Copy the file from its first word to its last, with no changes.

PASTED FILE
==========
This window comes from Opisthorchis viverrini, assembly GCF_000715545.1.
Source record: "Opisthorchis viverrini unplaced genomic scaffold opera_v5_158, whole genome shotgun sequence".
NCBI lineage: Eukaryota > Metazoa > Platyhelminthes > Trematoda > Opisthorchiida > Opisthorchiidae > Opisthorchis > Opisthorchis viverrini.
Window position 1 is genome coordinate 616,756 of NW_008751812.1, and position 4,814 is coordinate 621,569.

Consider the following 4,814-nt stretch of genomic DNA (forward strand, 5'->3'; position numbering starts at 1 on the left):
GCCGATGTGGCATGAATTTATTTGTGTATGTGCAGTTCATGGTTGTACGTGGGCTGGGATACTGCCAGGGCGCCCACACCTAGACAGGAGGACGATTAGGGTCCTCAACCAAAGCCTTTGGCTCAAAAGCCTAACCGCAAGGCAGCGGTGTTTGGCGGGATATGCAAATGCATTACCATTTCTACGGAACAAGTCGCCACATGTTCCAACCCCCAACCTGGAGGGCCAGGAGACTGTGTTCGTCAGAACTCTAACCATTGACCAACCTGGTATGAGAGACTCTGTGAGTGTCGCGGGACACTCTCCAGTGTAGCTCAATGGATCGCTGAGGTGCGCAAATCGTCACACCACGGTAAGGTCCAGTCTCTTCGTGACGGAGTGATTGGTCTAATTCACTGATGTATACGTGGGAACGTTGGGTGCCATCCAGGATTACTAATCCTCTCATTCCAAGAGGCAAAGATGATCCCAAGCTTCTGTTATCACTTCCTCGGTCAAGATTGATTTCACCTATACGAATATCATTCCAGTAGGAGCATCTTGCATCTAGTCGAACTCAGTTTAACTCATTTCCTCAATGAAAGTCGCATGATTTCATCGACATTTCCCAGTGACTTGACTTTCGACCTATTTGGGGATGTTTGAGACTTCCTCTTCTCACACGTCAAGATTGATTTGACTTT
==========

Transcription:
This window comes from Opisthorchis viverrini, assembly GCF_000715545.1.
Source record: "Opisthorchis viverrini unplaced genomic scaffold opera_v5_158, whole genome shotgun sequence".
NCBI lineage: Eukaryota > Metazoa > Platyhelminthes > Trematoda > Opisthorchiida > Opisthorchiidae > Opisthorchis > Opisthorchis viverrini.
Window position 1 is genome coordinate 616,756 of NW_008751812.1, and position 4,814 is coordinate 621,569.

Consider the following 4,814-nt stretch of genomic DNA (forward strand, 5'->3'; position numbering starts at 1 on the left):
GCCGATGTGGCATGAATTTATTTGTGTATGTGCAGTTCATGGTTGTACGTGGGCTGGGATACTGCCAGGGCGCCCACACCTAGACAGGAGGACGATTAGGGTCCTCAACCAAAGCCTTTGGCTCAAAAGCCTAACCGCAAGGCAGCGGTGTTTGGCGGGATATGCAAATGCATTACCATTTCTACGGAACAAGTCGCCACATGTTCCAACCCCCAACCTGGAGGGCCAGGAGACTGTGTTCGTCAGAACTCTAACCATTGACCAACCTGGTATGAGAGACTCTGTGAGTGTCGCGGGACACTCTCCAGTGTAGCTCAATGGATCGCTGAGGTGCGCAAATCGTCACACCACGGTAAGGTCCAGTCTCTTCGTGACGGAGTGATTGGTCTAATTCACTGATGTATACGTGGGAACGTTGGGTGCCATCCAGGATTACTAATCCTCTCATTCCAAGAGGCAAAGATGATCCCAAGCTTCTGTTATCACTTCCTCGGTCAAGATTGATTTCACCTATACGAATATCATTCCAGTAGGAGCATCTTGCATCTAGTCGAACTCAGTTTAACTCATTTCCTCAATGAAAGTCGCATGATTTCATCGACATTTCCCAGTGACTTGACTTTCGACCTATTTGGGGATGTTTGAGACTTCCTCTTCTCACACGTCAAGATTGATTTGACTTT